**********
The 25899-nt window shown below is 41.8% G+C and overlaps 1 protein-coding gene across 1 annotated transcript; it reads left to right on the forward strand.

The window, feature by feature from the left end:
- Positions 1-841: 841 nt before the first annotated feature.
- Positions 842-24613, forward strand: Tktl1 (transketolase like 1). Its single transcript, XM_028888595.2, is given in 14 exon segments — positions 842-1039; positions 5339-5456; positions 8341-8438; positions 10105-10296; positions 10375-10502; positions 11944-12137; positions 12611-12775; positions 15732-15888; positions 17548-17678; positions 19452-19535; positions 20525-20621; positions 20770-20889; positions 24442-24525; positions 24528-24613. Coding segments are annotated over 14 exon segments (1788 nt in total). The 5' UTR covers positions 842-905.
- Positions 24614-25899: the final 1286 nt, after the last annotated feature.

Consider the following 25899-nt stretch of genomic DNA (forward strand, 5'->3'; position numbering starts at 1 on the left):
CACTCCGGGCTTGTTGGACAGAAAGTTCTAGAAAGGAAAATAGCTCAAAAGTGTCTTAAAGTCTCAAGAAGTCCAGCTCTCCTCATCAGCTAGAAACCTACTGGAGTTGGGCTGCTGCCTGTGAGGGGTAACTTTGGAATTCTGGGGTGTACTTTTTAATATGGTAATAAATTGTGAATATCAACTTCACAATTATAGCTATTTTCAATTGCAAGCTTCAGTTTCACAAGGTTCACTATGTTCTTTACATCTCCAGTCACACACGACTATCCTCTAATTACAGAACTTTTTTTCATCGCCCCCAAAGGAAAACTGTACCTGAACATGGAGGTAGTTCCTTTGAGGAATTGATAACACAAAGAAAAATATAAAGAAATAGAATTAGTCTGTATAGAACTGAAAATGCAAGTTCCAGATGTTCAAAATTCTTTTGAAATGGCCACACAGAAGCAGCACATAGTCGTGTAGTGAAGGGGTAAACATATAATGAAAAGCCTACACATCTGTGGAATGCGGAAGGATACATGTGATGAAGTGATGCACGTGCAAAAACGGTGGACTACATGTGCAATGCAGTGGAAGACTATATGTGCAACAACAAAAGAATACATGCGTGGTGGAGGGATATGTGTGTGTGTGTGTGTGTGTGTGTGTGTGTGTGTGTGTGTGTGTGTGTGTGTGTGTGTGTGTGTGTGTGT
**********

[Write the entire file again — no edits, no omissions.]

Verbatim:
The 25899-nt window shown below is 41.8% G+C and overlaps 1 protein-coding gene across 1 annotated transcript; it reads left to right on the forward strand.

The window, feature by feature from the left end:
- Positions 1-841: 841 nt before the first annotated feature.
- Positions 842-24613, forward strand: Tktl1 (transketolase like 1). Its single transcript, XM_028888595.2, is given in 14 exon segments — positions 842-1039; positions 5339-5456; positions 8341-8438; positions 10105-10296; positions 10375-10502; positions 11944-12137; positions 12611-12775; positions 15732-15888; positions 17548-17678; positions 19452-19535; positions 20525-20621; positions 20770-20889; positions 24442-24525; positions 24528-24613. Coding segments are annotated over 14 exon segments (1788 nt in total). The 5' UTR covers positions 842-905.
- Positions 24614-25899: the final 1286 nt, after the last annotated feature.

Consider the following 25899-nt stretch of genomic DNA (forward strand, 5'->3'; position numbering starts at 1 on the left):
CACTCCGGGCTTGTTGGACAGAAAGTTCTAGAAAGGAAAATAGCTCAAAAGTGTCTTAAAGTCTCAAGAAGTCCAGCTCTCCTCATCAGCTAGAAACCTACTGGAGTTGGGCTGCTGCCTGTGAGGGGTAACTTTGGAATTCTGGGGTGTACTTTTTAATATGGTAATAAATTGTGAATATCAACTTCACAATTATAGCTATTTTCAATTGCAAGCTTCAGTTTCACAAGGTTCACTATGTTCTTTACATCTCCAGTCACACACGACTATCCTCTAATTACAGAACTTTTTTTCATCGCCCCCAAAGGAAAACTGTACCTGAACATGGAGGTAGTTCCTTTGAGGAATTGATAACACAAAGAAAAATATAAAGAAATAGAATTAGTCTGTATAGAACTGAAAATGCAAGTTCCAGATGTTCAAAATTCTTTTGAAATGGCCACACAGAAGCAGCACATAGTCGTGTAGTGAAGGGGTAAACATATAATGAAAAGCCTACACATCTGTGGAATGCGGAAGGATACATGTGATGAAGTGATGCACGTGCAAAAACGGTGGACTACATGTGCAATGCAGTGGAAGACTATATGTGCAACAACAAAAGAATACATGCGTGGTGGAGGGATATGTGTGTGTGTGTGTGTGTGTGTGTGTGTGTGTGTGTGTGTGTGTGTGTGTGTGTGTGTGTGTGTGTGTGT